builder.append( "-----------------------" ).append( "\n" );
    for ( Thread remainingThread : remainingThreads ) {
      builder.append( "---" );
      builder.append( "\n" );
      builder.append( remainingThread );
      builder.append( STACK_TRACE_ELEMENT_SEPARATOR );
      builder.append( Joiner.on( STACK_TRACE_ELEMENT_SEPARATOR ).join( remainingThread.getStackTrace() ) );
      builder.append( "\n" );
    }
    builder.append( "-----------------------" ).append( "\n" );

    return builder.toString();
  }
}

Dec 3 2011

Fixing Maven Artifact: Jaxen

I have created some utility classes for testing purposes. Those depend on JDOM (used for XML formatting).

And JDOM itself has a dependency on jaxen:jaxen. But unfortunately the artifact deployed to Maven Central is broken (at least kind of).
To work around those issues with Jaxen use the following excludes:

      <dependency>
        <groupId>jaxen</groupId>
        <artifactId>jaxen</artifactId>
        <version>1.1.3</version>
        <!--

http://jira.codehaus.org/browse/JAXEN-217

        -->
        <exclusions>
          <exclusion>
            <groupId>maven-plugins</groupId>
            <artifactId>maven-cobertura-plugin</artifactId>
          </exclusion>
          <exclusion>
            <groupId>maven-plugins</groupId>
            <artifactId>maven-findbugs-plugin</artifactId>
          </exclusion>
        </exclusions>
      </dependency>

Oct 8 2011

Installing Nexus on Ubuntu/Debian

Installing Nexus manually is not a lot of fun. Thankfully a nice guy has created a working deb:

Repository:
http://build.discursive.com/apt/

It also configures Apache2 as proxy for the nexus instance.


Oct 4 2011

Maven: Compiler Plugin configuration – showing compiler warnings on console

The default compiler plugin configuration hides all warnings. To get all messages on the console, this configuration can be used:

<plugin>
  <groupId>org.apache.maven.plugins</groupId>
  <artifactId>maven-compiler-plugin</artifactId>
  <version>2.3.2</version>
  <configuration>
    <source>1.6</source>
    <target>1.6</target>
    <encoding>${project.build.sourceEncoding}</encoding>
    <showWarnings>true</showWarnings>
    <showDeprecation>true</showDeprecation>
    <compilerArgument>-Xlint:all</compilerArgument>
  </configuration>
</plugin>

This configuration is for example useful if you want to use “Compiler Warnings Plugin” for Jenkins/Hudson.


Nov 4 2010

Java: Units done right(!?)

Did you ever hear that sentence?
“Marks will be removed for missing units”
Probably yes. And there is a reason why teachers force their students to always use units.

But whatever API you look at, there is (almost) never any hints which unit one should use. Of course reading the Javadoc might give you the right hint – sometimes…
And the results are well know. The most popular one is the
Mars Climate Orbiter.

Solutions so far

There have been several approaches so far. For example JSR 108 with some very interesting ideas.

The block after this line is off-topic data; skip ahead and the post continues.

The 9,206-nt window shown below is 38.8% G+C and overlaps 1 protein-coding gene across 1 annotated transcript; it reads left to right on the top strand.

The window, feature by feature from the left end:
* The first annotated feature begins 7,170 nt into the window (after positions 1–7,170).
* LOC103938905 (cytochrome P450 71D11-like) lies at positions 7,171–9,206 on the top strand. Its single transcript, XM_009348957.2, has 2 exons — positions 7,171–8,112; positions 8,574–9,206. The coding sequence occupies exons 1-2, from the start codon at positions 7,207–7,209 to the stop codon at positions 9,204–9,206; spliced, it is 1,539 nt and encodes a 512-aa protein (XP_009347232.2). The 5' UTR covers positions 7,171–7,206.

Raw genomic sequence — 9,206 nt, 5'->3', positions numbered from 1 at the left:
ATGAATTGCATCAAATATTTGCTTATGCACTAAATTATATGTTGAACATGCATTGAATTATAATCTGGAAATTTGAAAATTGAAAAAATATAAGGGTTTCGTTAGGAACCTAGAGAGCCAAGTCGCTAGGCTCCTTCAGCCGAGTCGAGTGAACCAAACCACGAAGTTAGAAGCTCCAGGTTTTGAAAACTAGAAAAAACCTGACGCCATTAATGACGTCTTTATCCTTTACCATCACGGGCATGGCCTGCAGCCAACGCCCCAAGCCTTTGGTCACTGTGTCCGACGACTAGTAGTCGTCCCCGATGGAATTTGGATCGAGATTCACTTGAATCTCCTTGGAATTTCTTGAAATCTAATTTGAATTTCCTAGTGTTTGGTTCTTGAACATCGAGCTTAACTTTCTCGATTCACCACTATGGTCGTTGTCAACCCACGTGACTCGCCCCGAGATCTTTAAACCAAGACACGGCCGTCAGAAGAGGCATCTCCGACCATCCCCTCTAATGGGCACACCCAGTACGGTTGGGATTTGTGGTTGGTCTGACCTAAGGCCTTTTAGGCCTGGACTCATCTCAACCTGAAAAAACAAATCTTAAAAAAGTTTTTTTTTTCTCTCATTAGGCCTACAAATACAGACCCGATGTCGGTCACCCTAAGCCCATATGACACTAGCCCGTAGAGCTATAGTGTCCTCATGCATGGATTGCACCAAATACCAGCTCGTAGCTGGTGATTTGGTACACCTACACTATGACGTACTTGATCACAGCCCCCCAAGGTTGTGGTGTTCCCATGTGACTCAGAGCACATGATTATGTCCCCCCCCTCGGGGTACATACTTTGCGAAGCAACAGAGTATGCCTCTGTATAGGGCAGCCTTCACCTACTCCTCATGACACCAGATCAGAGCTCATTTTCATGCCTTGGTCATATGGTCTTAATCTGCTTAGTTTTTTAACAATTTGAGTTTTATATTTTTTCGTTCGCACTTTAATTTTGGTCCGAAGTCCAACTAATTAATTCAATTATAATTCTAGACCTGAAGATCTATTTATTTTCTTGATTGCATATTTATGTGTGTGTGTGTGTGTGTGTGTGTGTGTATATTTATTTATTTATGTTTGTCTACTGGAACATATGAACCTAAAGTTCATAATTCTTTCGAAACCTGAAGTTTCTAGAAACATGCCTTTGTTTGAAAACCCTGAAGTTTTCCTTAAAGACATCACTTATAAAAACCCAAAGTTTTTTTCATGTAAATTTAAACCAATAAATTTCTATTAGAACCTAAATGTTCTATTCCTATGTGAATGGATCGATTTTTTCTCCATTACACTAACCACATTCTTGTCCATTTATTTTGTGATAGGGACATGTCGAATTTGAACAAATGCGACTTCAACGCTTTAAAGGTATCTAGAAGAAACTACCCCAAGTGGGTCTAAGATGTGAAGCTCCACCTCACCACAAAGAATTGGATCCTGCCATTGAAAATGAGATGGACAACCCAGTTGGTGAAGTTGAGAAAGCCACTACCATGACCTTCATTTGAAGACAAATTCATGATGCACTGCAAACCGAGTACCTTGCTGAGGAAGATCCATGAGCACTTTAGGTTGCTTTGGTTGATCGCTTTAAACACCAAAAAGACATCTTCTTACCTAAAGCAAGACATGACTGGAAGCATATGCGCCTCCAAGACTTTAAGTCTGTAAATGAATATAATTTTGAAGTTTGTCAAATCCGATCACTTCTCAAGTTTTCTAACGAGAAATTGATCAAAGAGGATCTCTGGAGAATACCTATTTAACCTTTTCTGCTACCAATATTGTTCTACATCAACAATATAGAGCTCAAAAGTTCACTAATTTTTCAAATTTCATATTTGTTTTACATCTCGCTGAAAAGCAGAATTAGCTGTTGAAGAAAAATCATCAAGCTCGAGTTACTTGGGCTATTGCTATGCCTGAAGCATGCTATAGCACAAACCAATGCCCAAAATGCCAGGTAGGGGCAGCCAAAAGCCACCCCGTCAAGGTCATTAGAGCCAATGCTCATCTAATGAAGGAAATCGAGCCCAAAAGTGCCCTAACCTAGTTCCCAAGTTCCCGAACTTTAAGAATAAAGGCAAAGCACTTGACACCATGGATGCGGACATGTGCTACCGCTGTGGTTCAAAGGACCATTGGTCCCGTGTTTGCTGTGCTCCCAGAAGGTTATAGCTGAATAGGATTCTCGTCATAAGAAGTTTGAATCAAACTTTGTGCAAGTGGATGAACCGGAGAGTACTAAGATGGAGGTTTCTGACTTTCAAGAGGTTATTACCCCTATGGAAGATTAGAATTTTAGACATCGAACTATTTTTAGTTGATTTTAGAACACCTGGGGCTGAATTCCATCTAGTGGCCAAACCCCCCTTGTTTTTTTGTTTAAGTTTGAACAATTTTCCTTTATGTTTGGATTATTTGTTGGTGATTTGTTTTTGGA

All those approaches wrap the value and the unit into a container object. This obviously has several disadvantages.
The API will become cluttered. And therefore all those approaches have been dismissed sooner or later.

But not having any information about the unit is a bad idea either… So what to do?

Why not using annotations?

Annotations are (one more time) the answer to the question. Look at that sample code:

@mm
public double pixelsToMm( @px int pixels, @dpi double resolution ) {
  return pixels / resolution * 25.4;
}

Readable and comprehensible instantly. No magic. No problems with backwards compatibility. No additional objects, wrapping or other stuff. No loss of precision or performance penalty…

Small library

I have created a small library containing several predefined annotations. But of course it is just a matter of seconds to create your own.

Download manually from
http://repo2.maven.org/maven2/com/cedarsoft/unit/1.0-beta1/

For Maven users:

<dependency>
  <groupId>com.cedarsoft</groupId>
  <artifactId>unit</artifactId>
  <version>1.0-beta1-SNAPSHOT</version>
</dependency>

More informations can be found at http://cedarsoft.org/unit/


Nov 2 2010

Setting "java.library.path" programmatically

When messing around with JNI, one have to set the “java.library.path” accordingly. Unfortunately the only way is to add a system property *before* the application is started:

java -Djava.library.path=/path/to/libs

Changing the system property later doesn’t have any effect, since the property is evaluated very early and cached.
But the guys over at jdic discovered a way how to work around it. It is a little bit dirty – but hey, those hacks are the reason we all love Java…

System.setProperty( "java.library.path", "/path/to/libs" );

Field fieldSysPath = ClassLoader.class.getDeclaredField( "sys_paths" );
fieldSysPath.setAccessible( true );
fieldSysPath.set( null, null );

Explanation

At first the system property is updated with the new value. This might be a relative path – or maybe you want to create that path dynamically.